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I once had a younger team member ask me, “What can I do to make sure I have a successful tax season”? Aside from having the technical knowledge needed to do our jobs, the essence of a successful tax season is effective communication, whether internally to our peers or supervisors, or externally to clients. Some clients prefer we only send emails; others need us to spend time on the phone; most effective is to meet in person. Regardless of our clients’ preferred mode of contact, keep in mind the following tips on being an effective communicator. In addition, effective communication with fellow engagement team members will improve the efficiency of the engagement and enhance “world class client service.”

  • First, you have to remember that good communication starts with being a good listener. Always be prepared to patiently listen to your client or teammate and never interrupt them. A simple way to be sure you understand their point or questions is to rephrase it and ask them to confirm that you didn’t misunderstand him or her.
  • Second, try to focus on being self-confident and positive. By projecting the right attitude, your words also become more positive – affirmation and encouragement will help get the best out of people, and clients will get more from the conversation. A good tip in this regard is to smile even while you are speaking on the phone and can’t be seen. This helps project a positive tone.
  • Third, understand who your audience is. When speaking with clients, it generally is not necessary to be technical in nature. Tax clients don’t really care what the code section is that allows the deduction; they only care that they can take advantage of it. Be sure to speak in your clients’ terms.
  • And lastly, you don’t always have to be right – sometimes it is better to “let it go.” There will be times during tax season when conflict with a client or fellow team member will occur. It’s generally best to hear each other out and allow time to cool off before addressing it. Remember that there is normally a compromise that is possible, and you just need to approach the conflict with a cool and rational state of mind. If you do make a mistake or find your previous position on a subject is no longer accurate, your clients and colleagues are likely to be forgiving when you are honest and up front about it.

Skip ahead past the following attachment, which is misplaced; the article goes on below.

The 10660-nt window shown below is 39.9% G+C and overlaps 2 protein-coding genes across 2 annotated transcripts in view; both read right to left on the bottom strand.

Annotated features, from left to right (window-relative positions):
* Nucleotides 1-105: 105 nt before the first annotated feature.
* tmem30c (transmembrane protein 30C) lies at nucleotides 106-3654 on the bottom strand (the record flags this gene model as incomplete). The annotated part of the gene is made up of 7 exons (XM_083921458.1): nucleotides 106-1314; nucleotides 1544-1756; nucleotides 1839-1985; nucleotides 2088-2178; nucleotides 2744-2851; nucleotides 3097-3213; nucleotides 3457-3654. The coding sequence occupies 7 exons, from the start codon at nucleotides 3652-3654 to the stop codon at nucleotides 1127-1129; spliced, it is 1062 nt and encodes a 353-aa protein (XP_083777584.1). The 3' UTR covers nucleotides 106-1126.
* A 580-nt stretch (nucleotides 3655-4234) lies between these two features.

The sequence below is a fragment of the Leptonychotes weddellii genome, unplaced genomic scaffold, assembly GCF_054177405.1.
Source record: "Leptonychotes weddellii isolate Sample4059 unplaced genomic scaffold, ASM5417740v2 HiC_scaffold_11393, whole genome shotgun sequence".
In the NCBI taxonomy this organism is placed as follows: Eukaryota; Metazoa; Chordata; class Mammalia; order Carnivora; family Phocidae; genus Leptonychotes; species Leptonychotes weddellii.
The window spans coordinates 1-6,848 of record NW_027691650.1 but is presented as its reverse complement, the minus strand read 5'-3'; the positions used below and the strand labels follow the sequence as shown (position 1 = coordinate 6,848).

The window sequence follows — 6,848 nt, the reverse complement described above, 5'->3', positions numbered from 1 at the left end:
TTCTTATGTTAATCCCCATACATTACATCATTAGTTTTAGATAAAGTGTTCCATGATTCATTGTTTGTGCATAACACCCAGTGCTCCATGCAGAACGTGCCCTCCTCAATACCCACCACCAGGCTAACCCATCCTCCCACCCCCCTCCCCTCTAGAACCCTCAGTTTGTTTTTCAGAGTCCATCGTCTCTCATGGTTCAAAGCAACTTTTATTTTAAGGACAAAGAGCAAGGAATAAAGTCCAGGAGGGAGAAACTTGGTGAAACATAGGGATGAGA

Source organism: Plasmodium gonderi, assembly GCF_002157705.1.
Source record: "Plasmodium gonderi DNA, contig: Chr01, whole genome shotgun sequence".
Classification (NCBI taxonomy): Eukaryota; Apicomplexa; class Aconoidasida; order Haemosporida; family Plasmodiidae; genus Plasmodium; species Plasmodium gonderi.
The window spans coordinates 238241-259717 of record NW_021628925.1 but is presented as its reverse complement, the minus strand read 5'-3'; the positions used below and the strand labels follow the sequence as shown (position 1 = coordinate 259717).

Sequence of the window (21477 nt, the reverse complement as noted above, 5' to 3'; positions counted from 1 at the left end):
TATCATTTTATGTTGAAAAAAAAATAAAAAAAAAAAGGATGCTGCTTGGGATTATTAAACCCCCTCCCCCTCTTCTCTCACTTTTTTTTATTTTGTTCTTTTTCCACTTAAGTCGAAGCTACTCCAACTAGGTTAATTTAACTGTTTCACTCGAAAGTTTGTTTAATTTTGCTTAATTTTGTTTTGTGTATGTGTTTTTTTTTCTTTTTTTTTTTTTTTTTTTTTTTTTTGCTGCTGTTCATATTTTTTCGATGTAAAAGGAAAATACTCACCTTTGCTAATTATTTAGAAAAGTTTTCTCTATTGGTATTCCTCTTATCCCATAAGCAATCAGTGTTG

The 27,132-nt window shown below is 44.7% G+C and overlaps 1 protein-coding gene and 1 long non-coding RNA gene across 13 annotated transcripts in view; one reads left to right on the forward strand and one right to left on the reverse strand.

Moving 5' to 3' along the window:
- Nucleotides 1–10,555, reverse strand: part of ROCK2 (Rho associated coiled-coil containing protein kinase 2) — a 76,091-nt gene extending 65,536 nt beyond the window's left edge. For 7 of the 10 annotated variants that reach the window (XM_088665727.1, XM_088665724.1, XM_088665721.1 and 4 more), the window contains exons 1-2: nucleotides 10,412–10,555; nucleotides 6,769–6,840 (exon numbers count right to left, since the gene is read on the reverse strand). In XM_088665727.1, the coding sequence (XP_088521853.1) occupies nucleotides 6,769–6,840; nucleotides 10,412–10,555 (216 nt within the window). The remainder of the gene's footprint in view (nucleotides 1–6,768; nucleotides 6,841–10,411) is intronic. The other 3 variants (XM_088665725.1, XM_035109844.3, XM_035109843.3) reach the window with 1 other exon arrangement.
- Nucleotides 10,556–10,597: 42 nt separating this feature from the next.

Always feel free to seek advice from your peers or supervisor if you are not clear on something. Not only will it help you work more productively, it will minimize any potential pitfalls with our clients, particularly during this stressful time of year.

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As shared in previous messages, I enjoy reading books, blogs and articles on leadership and business topics as part of my own professional development. They often serve as inspiration for many ideas and initiatives which are currently established here at the firm. One blog I find particularly good is Three Minute Leadership by Michael M. Reuter, speaker, author and a Professor at the Seton Hall University Stillman School of Business, and also a friend and colleague of our partner Tom Basilo who is an adjunct professor there, as well. I am going to share one of Professor Reuter’s recent posts, which I hope will provide some inspiration to you as we approach the finish line of tax season. Enjoy…

There comes times in the lives of all great leaders when they are pushed to their physical, emotional, mental or spiritual limits. Fatigued, exhausted and drained by their experiences, they still relentlessly pursue their journey. They never give up. It is their attitude and mindset to hold on to their hopes, dreams, determination and life’s purpose. Pause and reflect a moment on the words of other great leaders who shared their counsel and learning about giving up.

  • “When you’ve exhausted all possibilities, remember this: You haven’t.” Thomas Edison
  • “Never give up on what you really want to do. The person with big dreams is more powerful than one with all the facts.” Albert Einstein
  • “I’ve missed more than 9000 shots in my career. I’ve lost almost 30 games. 26 times, I’ve been trusted to take the game-winning shot and missed; I’ve failed over and over and over again in my life. And that is why I succeed.” Michael Jordan
  • “Having a rough morning? Place your hand over your heart. Feel that? That’s called purpose… you’re alive for a reason. Don’t give up.” Melissa Joy
  • “It’s not whether you get knocked down, it’s whether you get up.” Vince Lombardi